Bigger time breaks between patients will be necessary to properly clean and sanitize exam rooms. For at least the next couple of years, we will see changes to the way we did things in healthcare, which will solidify some of the shifts ushered in to deal with COVID-19.

All the new changes will go far beyond telehealth.

Telehealth gets a lot of attention these days, but there are many different technologies that change the way doctors and patients interact that will become the new normal.

For many providers, COVID-19 has been the catalyst for adopting many of them, as digital became the only way to connect with patients.

Messaging and Monitoring

One thing providers realized quickly as the pandemic spread across the country was a need to communicate to patients easily and effectively.

While some health systems and small practices were using messaging technology prior to 2020, the reality for others sank in as they needed to cancel large numbers of appointments.

Adding to the issue is how to provide accurate information to high-risk patients, and ensure all patients had access to the latest information about the virus and its presence in their communities.

Recent Healthcare Data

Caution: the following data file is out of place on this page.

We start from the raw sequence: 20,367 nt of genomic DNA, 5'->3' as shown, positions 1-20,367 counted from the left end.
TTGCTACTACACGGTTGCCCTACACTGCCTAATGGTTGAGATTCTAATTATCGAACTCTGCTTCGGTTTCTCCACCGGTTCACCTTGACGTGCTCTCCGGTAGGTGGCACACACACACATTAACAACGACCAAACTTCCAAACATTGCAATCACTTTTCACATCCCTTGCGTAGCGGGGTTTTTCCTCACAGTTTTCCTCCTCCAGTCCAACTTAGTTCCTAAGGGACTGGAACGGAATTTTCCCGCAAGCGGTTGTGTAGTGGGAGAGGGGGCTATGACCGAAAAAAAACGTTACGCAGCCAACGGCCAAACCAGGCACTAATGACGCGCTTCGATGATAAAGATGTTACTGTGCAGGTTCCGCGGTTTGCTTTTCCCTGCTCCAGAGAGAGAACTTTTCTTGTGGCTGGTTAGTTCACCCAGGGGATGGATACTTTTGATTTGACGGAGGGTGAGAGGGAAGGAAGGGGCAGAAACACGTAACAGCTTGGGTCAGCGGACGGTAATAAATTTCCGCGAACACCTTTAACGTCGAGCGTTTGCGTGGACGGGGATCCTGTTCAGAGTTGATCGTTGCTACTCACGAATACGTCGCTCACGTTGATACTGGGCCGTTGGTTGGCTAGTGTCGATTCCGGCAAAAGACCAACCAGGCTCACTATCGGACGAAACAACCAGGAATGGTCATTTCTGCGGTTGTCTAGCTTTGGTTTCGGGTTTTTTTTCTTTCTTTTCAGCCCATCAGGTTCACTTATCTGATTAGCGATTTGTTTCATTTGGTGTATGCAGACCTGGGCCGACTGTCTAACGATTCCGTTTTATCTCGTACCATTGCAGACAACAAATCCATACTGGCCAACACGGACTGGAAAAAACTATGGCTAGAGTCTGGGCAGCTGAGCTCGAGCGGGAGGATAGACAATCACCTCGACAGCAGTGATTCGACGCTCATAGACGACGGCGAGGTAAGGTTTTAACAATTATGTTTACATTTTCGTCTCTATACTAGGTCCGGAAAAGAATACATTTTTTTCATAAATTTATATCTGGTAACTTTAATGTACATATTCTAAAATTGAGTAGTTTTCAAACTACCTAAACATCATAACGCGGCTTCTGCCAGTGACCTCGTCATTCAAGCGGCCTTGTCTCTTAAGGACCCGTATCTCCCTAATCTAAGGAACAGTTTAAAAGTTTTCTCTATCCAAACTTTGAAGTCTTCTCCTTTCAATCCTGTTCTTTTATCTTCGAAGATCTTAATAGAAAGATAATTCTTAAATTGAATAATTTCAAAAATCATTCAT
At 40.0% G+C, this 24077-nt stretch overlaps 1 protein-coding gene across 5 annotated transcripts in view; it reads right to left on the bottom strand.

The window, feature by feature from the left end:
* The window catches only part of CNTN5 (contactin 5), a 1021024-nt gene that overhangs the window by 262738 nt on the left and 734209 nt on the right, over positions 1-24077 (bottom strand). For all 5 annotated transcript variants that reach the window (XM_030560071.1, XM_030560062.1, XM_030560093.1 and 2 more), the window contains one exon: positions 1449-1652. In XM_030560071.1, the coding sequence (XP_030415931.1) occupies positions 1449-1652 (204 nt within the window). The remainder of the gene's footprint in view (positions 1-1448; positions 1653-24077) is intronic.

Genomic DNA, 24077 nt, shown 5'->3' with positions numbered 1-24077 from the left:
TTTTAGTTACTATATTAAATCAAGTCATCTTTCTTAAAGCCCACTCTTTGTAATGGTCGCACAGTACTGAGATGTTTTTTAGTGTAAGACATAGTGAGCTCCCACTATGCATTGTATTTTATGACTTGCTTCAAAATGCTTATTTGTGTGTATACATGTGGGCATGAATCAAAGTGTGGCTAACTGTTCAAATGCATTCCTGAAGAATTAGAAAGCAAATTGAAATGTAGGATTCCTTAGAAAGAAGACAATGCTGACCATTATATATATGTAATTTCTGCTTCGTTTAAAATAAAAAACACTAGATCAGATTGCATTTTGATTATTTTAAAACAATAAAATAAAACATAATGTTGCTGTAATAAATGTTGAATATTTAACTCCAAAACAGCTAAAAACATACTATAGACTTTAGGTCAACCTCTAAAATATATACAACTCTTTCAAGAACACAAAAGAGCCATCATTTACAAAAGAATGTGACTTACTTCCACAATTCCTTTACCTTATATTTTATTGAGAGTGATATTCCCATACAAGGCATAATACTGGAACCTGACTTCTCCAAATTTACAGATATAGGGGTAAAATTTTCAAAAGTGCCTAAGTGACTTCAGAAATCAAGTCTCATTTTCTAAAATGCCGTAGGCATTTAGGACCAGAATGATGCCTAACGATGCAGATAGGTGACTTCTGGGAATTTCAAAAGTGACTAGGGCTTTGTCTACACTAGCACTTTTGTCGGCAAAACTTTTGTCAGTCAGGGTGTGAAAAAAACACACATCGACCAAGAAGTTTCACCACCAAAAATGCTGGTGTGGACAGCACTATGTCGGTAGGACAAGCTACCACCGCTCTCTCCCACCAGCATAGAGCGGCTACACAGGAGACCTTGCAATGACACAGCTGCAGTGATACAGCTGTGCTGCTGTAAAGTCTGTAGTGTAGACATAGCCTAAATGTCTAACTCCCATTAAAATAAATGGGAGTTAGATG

Interestingly, recent data shows that those areas hardest hit by the virus that saw a dramatic uptick in doctor-patient communications. California saw a quicker flattening of the curve than those who were hard hit by the virus, who saw a smaller number of messages sent — like New York.

No matter what “normal” looks like going forward, providers will continue to leverage digital tools that allow them to communicate to, and engage with, patients with the push of a button.

Digital screening

Just like flying following 9/11, visits to the doctor are not going to look the same.

We should all get used to being screened for symptoms of COVID-19 in many areas of our lives, with doctors’ offices leading the way. Providers around the country are quickly adopting digital tools that allow them to pre-screen patients who are making and coming in for appointments.

For many people, the new screening will come in the form of a text message as part of an appointment reminder.

While many offices will leverage a mix of channels, such as voice, email and text, it is important to note that patients overwhelmingly prefer text messages.  When the patient receives a text message, the reminder will include a link to a quick screener survey with a few questions to answer prior to their in-person office visit.

If any of the questions suggest they might be positive for the virus, the patient’s provider would follow up with next steps. The quick text enables the healthcare team to deliver care quickly while reducing the risk of exposure to themselves and other patients.